Eye For Film >> Movies >> Annihilation (2018) Film Review
Reviewed by: Jennie Kermode
Something of a phenomenon on its release and now an unlikely awards contender (despite being seen in most countries only on the small screen), Alex Garland's Annihilation is a rare example of the sort of science fiction that does more than merely extrapolate from the known. There are shades of JG Ballard's Crystal World about it and like that author, Garland is interested in how humans behave when forced to shift their perspective on the familiar. He takes us into a world as beautiful as it is alien, a dazzling cinematic landscape that deserves to be seen on the big screen. The only problem is that, once he gets there, he doesn't really know where else to take the story.
At the centre of it all is Lena (Natalie Portman), a biologist whose husband Kane (Oscar Isaac) has gone missing in a quarantined and slowly expanding zone known as the Shimmer, where established scientific laws don't appear to work quite as they should. When he unexpectedly returns, half dead and getting worse, she joins a group of other scientists and soldiers and enters the Shimmer herself in the hope of finding something that will save him. What follows is part standard military unit in hostile territory action drama and part mystery, with assorted team members making unexpected discoveries about the altered landscape and attempting to piece together what's going on.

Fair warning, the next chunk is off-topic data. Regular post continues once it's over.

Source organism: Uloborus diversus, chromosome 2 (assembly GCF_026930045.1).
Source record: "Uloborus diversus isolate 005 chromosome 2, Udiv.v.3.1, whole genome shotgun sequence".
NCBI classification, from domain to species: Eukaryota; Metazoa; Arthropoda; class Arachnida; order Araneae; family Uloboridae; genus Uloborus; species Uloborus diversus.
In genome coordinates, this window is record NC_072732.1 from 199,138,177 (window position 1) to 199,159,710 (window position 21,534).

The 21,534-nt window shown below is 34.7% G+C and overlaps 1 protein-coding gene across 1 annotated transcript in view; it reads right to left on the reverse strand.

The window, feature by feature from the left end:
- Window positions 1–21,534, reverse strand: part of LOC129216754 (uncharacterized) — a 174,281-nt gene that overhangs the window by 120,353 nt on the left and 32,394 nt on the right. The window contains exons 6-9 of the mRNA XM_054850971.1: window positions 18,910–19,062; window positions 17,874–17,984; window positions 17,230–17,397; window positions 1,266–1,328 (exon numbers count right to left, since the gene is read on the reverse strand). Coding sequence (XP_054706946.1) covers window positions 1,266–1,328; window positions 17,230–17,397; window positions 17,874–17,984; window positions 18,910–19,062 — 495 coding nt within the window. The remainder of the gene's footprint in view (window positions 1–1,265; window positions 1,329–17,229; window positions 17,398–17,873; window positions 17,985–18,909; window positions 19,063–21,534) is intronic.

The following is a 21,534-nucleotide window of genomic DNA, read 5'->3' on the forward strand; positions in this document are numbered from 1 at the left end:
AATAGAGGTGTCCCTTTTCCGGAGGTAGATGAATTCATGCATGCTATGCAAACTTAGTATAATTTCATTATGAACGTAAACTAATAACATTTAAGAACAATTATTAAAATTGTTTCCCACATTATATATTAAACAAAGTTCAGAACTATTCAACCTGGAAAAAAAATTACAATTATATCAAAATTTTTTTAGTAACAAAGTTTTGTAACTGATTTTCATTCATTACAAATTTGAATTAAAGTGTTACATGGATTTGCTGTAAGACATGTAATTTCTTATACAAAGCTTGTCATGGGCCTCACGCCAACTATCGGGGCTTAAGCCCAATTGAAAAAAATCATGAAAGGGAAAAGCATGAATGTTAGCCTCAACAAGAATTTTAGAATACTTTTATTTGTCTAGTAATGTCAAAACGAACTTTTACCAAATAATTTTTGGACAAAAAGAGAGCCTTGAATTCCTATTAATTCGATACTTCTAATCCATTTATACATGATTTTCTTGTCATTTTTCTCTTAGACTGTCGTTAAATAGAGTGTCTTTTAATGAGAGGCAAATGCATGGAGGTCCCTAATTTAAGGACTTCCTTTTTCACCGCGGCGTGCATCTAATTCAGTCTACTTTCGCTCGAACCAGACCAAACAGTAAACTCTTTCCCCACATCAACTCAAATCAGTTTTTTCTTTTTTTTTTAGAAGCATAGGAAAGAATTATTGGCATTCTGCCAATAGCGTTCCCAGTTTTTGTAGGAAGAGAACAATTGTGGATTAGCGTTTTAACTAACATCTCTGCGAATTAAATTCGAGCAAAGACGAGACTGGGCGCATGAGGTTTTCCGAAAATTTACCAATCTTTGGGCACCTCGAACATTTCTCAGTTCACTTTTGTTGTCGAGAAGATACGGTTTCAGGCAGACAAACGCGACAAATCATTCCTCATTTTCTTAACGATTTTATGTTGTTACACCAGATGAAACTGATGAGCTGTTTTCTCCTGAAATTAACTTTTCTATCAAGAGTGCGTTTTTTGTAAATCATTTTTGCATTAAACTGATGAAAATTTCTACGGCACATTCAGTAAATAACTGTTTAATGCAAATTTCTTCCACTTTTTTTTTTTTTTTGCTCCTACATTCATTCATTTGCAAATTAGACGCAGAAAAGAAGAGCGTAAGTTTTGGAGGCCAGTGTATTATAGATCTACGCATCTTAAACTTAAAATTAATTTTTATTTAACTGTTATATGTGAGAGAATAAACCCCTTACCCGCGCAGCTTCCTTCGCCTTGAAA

Much has been made of the fact that team we follow is all-female, but this has little to do with the plot and little bearing on how the story develops. Garland's focus seems to have been chiefly on finding the right actors, with some strong performances on display even where characters are thinly drawn. The meatiest role goes, as it probably should, to Jennifer Jason Leigh as the psychologist with a secret. In keeping with cinema's general approach to members of her profession, there is an implication that she's using her esoteric knowledge to manipulate the other members of the group, but she's a good enough actress that she manages to convince as someone who believes in the ethics of her actions throughout.
Concept aside, it's Mark Digby's production design and Rob Hardy's cinematography that really make the film, along with an atmospheric score by Ben Salisbury and Portishead's Geoff Barrow. Together they give Annihilation a highly distinctive character that won't be easily forgotten, even if there is some overlap with the visual design work in Carolina Hellsgård's more narratively sophisticated Ever After (one of those cases of separate creative teams developing similar ideas in confluence). The effect has something in common with early cinema: we are watching not so much for a story as for an experience.
This is fortunate because story-wise it all goes a bit Event Horizon towards the end Garland having written himself into a corner and trying to get out by piling on revelations that don't actually tell us anything. You'll enjoy this better if you don't think too hard. Nevertheless, Annihilation is a bold and vibrant piece of work, and if more filmmakers were willing to risk biting off more than they could chew, cinema would be richer for it.Reviewed on: 31 Dec 2018